Gerald stood, drew a deep breath and exhaled. He turned, meaning to return the ax to the shed, and stopped still. The vine, all the way down the apartment stairs, had withered. Only that wasn’t quite right. It had spoiled. The entire length of the thing not still attached to the root had blackened and shrunken in diameter, as though it had collapsed in on itself.

“What the…” Gerald couldn't think of a word that would even begin to come close to indicating his level of bewilderment, and so he stopped trying. Instead, he went to work with a fervor born of revulsion and fear. He gathered the severed vine (which, he noted with distaste, smelled already of decay) and deposited it in the trash with the other. That done, he walked into the garden and took hold of what was left of the creeper, just above the root.

It felt warm to the touch, even through the gloves.

He squatted down and tugged. Nothing happened. He leaned back, putting his weight as well as his muscle into it, and still nothing. Again he tried, until his legs were splayed to either side of the trimmed-down creeper, his back almost parallel to the garden floor. Just as he was about to give up, the plant gave about five inches. It pulled up a narrow furrow in the garden, perilously close to his other bean plants.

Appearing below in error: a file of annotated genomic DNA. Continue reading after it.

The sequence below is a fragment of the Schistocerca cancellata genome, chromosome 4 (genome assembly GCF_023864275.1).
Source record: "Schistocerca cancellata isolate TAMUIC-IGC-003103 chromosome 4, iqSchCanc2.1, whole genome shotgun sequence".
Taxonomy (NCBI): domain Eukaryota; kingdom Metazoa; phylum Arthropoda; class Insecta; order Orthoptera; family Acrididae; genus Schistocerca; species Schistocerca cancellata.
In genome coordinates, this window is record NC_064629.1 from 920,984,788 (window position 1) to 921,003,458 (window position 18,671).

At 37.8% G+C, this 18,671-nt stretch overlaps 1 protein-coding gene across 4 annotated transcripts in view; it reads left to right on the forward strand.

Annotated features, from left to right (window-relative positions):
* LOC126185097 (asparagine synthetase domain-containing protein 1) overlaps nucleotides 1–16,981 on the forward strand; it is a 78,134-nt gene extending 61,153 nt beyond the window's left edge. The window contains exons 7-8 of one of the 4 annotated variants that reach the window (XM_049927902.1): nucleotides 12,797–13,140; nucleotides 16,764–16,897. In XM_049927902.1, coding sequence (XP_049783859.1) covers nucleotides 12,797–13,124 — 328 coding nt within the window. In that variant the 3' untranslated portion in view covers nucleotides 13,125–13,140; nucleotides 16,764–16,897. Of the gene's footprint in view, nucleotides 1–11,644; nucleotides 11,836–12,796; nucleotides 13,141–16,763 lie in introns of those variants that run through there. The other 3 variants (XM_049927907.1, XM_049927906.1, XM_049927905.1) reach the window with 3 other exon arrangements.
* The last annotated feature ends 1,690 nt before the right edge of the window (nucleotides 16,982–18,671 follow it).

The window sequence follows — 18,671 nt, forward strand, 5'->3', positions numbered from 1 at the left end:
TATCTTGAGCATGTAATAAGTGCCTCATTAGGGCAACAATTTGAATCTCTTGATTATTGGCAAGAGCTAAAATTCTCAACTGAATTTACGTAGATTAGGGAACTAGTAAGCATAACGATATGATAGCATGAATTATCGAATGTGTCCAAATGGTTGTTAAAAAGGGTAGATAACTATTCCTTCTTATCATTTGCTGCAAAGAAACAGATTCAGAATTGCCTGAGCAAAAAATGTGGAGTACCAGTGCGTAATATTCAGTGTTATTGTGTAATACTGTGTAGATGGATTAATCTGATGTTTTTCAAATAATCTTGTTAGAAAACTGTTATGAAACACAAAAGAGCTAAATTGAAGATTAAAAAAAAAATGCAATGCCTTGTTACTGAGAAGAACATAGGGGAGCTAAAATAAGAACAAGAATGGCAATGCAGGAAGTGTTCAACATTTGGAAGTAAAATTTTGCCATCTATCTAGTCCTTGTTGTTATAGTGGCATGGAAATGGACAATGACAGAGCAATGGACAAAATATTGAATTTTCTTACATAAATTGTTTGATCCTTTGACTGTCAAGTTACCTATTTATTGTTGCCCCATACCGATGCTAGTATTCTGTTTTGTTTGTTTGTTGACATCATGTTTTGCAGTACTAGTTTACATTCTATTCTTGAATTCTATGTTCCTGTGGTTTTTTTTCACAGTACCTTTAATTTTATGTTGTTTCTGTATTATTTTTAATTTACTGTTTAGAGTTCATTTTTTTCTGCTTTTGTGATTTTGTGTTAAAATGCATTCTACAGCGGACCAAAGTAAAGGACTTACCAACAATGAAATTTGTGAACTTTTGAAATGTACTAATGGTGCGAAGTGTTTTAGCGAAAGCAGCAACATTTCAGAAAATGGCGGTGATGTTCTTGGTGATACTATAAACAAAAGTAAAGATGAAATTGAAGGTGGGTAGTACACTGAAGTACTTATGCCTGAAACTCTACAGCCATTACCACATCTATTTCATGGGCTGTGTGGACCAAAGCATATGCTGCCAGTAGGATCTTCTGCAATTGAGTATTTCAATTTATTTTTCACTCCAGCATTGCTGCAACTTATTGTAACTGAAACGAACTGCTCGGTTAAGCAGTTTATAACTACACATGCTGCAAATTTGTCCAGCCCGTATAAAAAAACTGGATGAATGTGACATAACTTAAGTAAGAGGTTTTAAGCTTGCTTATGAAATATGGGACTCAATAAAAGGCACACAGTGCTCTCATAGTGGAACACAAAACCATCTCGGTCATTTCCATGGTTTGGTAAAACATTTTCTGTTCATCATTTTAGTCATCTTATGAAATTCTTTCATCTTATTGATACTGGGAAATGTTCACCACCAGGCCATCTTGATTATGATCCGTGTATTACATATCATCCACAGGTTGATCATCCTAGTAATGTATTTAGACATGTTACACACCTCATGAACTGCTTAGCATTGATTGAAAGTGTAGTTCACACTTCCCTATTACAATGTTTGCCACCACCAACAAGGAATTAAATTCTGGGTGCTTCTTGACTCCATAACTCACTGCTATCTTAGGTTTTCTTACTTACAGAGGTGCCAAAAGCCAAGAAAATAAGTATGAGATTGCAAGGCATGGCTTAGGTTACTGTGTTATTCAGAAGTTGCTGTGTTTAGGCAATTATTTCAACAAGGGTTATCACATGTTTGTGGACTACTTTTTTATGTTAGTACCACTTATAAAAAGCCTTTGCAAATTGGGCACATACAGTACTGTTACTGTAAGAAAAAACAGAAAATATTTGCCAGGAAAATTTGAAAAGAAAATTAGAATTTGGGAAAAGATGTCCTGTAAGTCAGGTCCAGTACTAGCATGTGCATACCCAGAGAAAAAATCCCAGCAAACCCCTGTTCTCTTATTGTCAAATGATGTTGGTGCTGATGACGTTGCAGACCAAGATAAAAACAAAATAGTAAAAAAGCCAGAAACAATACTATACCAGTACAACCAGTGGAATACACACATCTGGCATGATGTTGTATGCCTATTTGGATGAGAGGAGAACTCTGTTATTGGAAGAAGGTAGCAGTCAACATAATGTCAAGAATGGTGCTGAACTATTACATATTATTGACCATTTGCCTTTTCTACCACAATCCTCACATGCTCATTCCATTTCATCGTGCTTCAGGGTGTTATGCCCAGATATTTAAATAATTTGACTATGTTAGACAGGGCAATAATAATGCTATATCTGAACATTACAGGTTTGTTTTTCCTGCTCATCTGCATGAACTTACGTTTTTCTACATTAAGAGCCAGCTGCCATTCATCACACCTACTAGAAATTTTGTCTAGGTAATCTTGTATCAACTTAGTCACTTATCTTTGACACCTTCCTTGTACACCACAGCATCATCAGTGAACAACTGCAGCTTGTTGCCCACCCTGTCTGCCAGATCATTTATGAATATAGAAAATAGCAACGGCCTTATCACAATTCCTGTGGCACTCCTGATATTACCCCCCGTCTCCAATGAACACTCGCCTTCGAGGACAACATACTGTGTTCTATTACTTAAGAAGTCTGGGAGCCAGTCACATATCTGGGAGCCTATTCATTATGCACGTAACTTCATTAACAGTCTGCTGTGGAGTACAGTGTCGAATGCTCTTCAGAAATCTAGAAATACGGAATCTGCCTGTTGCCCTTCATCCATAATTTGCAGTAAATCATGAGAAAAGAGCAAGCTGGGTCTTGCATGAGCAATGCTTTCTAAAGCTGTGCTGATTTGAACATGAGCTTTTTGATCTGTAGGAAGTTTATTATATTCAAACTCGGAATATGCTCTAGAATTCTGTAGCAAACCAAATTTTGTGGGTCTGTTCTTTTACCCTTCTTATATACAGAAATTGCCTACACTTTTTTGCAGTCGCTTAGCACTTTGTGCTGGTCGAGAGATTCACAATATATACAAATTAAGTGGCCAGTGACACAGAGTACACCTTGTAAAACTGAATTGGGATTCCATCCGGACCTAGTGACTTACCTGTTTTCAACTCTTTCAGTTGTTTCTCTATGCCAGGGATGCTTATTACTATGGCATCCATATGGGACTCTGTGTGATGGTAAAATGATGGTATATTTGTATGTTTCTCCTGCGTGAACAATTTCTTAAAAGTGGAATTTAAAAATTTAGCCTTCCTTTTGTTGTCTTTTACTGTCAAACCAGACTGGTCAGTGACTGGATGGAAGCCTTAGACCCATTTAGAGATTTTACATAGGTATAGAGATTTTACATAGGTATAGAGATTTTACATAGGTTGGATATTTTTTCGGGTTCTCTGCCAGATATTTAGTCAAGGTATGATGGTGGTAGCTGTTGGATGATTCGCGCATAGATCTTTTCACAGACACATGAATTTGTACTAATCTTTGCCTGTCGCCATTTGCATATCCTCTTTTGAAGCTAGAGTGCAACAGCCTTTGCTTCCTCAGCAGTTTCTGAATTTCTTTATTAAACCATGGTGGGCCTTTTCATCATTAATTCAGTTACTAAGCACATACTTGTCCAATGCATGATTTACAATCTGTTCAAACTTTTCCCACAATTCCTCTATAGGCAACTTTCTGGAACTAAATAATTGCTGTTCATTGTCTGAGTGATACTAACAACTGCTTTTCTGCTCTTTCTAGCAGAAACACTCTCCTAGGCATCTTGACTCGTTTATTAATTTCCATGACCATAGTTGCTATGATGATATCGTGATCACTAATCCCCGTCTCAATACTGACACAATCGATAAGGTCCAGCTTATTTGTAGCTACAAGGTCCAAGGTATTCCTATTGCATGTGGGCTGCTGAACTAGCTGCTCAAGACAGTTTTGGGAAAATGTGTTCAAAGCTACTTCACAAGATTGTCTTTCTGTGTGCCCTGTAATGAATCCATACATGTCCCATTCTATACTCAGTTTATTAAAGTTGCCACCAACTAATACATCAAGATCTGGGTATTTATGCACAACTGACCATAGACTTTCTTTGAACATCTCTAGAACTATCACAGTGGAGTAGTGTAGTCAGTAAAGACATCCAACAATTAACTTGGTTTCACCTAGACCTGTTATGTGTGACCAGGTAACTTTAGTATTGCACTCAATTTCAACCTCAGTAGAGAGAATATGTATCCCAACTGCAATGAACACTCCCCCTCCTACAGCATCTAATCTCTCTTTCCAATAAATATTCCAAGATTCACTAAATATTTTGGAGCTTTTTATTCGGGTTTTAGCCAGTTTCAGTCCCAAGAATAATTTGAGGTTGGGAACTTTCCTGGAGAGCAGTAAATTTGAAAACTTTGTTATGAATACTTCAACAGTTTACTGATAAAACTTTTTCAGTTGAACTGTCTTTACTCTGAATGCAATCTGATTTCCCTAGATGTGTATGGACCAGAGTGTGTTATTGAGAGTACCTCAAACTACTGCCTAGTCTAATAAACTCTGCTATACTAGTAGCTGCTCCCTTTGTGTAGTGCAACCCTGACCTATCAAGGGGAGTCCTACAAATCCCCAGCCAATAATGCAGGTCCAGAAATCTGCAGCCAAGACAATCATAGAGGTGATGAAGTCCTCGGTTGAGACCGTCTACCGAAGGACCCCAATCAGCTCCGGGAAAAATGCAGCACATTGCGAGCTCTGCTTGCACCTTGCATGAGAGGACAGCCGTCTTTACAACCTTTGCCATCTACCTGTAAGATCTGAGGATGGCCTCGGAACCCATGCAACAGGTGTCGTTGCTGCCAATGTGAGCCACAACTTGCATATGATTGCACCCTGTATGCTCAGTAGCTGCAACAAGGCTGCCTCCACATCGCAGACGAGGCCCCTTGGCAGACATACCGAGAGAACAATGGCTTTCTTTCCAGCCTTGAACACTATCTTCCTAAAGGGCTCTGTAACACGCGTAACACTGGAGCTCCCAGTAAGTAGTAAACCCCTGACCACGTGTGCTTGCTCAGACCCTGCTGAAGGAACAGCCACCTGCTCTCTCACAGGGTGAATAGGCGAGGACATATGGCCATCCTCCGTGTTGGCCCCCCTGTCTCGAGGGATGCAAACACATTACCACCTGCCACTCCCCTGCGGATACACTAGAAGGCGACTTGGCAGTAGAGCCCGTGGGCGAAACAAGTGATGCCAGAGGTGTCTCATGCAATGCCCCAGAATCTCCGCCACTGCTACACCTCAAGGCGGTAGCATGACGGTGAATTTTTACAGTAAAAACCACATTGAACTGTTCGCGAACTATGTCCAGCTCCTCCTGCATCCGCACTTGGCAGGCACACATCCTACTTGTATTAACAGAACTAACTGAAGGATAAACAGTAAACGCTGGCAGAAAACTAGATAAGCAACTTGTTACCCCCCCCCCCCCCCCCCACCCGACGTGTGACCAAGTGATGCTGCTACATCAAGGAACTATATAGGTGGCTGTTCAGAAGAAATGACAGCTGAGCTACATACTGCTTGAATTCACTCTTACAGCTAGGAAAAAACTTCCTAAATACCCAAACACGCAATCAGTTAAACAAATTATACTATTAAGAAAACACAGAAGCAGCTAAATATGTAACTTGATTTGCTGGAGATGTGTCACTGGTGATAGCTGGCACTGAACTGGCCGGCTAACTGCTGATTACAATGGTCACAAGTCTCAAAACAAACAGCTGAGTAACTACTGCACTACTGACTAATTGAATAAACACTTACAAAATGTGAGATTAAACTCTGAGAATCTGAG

“Shit,” Gerald said. He hadn’t remembered, until just then, that a plant’s roots extend as deeply into the earth as its stems and leaves do above the ground. What throbbing, tentacled beast, he wondered, lay hidden beneath his garden?

A terrible thought, then. You left more than half of it alive…

And a worse one. And now it’s angry…

Suddenly Gerald had had his fill of plant-life for the evening. There were other things in his life that needed his attention. He was allowing this strange, but altogether harmless phenomenon in his garden to make him crazy.